8 September – 10 October 2021
The works for Burnouts came about after a two-month break. I'd taken the time to consider how I've been working, my approach, and what I wanted to achieve from this new series. There had been a build-up and layering happening in my work, which I wanted to strip back. The multi-coloured brush movements made at the beginning were mostly hidden by the time the work was completed, and I wanted to pare back the canvas to this point, finding this layer again.
I wanted the light and clarity of the white surface to be revealed through this process of paring back. But I also wanted to retain the gesture, the push/pull, twists, the drag, the drip, the stop, and start as the brush travels across the surface. The colour relationships within these individual sections trace the movement of light.
In a conversation recently with a friend, we tried to distil the totality of our separate artistic enquiry down into some singular form. I arrived at light. The works in Burnouts take light and dark as a starting point, with the sun being the source of light and colour being the refracted state of this white light, leading to the reduction of the painting to these essential elements. A white surface and paint applied with a colour-loaded brush.
While travelling with this colour across the surface of the work, I couldn't help but hold one of Einstein's thought experiments in my mind. Referred to as 'The Light Beam Traveller', Einstein tried to conceptualise and internally visualise what the universe would look like if one were able to travel at the speed of light alongside a beam of light. The idea of light being viewed as a still stream, not in motion, speaks to a state of rest.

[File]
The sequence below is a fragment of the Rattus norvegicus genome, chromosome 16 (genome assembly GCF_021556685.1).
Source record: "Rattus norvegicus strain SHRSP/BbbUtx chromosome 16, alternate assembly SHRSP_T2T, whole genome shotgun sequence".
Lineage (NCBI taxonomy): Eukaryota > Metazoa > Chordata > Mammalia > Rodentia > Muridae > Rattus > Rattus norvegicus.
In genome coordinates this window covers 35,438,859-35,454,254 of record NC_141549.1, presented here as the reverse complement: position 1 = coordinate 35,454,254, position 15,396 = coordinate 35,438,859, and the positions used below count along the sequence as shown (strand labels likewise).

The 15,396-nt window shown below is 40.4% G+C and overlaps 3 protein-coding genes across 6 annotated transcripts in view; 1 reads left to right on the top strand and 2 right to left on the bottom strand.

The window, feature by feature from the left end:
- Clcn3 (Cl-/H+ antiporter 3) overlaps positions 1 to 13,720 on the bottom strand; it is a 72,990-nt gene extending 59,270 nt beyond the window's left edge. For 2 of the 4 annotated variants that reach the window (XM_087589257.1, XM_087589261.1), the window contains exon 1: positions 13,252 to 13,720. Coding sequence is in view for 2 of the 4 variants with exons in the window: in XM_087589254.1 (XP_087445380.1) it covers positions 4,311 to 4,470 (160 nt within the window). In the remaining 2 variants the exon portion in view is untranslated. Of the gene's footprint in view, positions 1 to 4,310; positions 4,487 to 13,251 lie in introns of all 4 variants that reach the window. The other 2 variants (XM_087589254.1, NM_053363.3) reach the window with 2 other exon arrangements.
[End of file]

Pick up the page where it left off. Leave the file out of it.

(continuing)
"I should observe such a beam of light as an electromagnetic field at rest.” Einstein, 1896.
In thinking about burnouts, and the act of doing one, we think of traction or, more specifically, a lack of. The rubbery trace left exists as evidence of movement. Similarly, the painted brush mark is a trace of the hand and the individual moving around that surface.
The works in Burnouts playfully engage with the anachronistic relationship between these mark-making pursuits while simultaneously looking at the psychological condition of burnout. Despite the title, these works ask you to slow down and contemplate the patchwork of specifically coloured gestures and open spaces.
Individual works explore the surface and traditional constraints of the painting through, at times, bouncing off its edges and returning inwards to explore the interior space of the painting. Others zoom off the edge in a manner that implies a broader limitless world that we only see a cropped section of.
The works in Burnouts collectively explore gesture, light, and colour in an attempt to bring these concepts back inside as they were created during a time of darkness and mass uncertainty.
But in the end, I always falter with the use of language. It has never felt as comfortable or entirely up to the task of articulating unknown things in the way that painting can do. Using words to articulate a painting feels like trying to use a shovel to butter your toast. I would prefer to speak in colours.
Artwork images by Robin Hearfield
Installation images by Docqment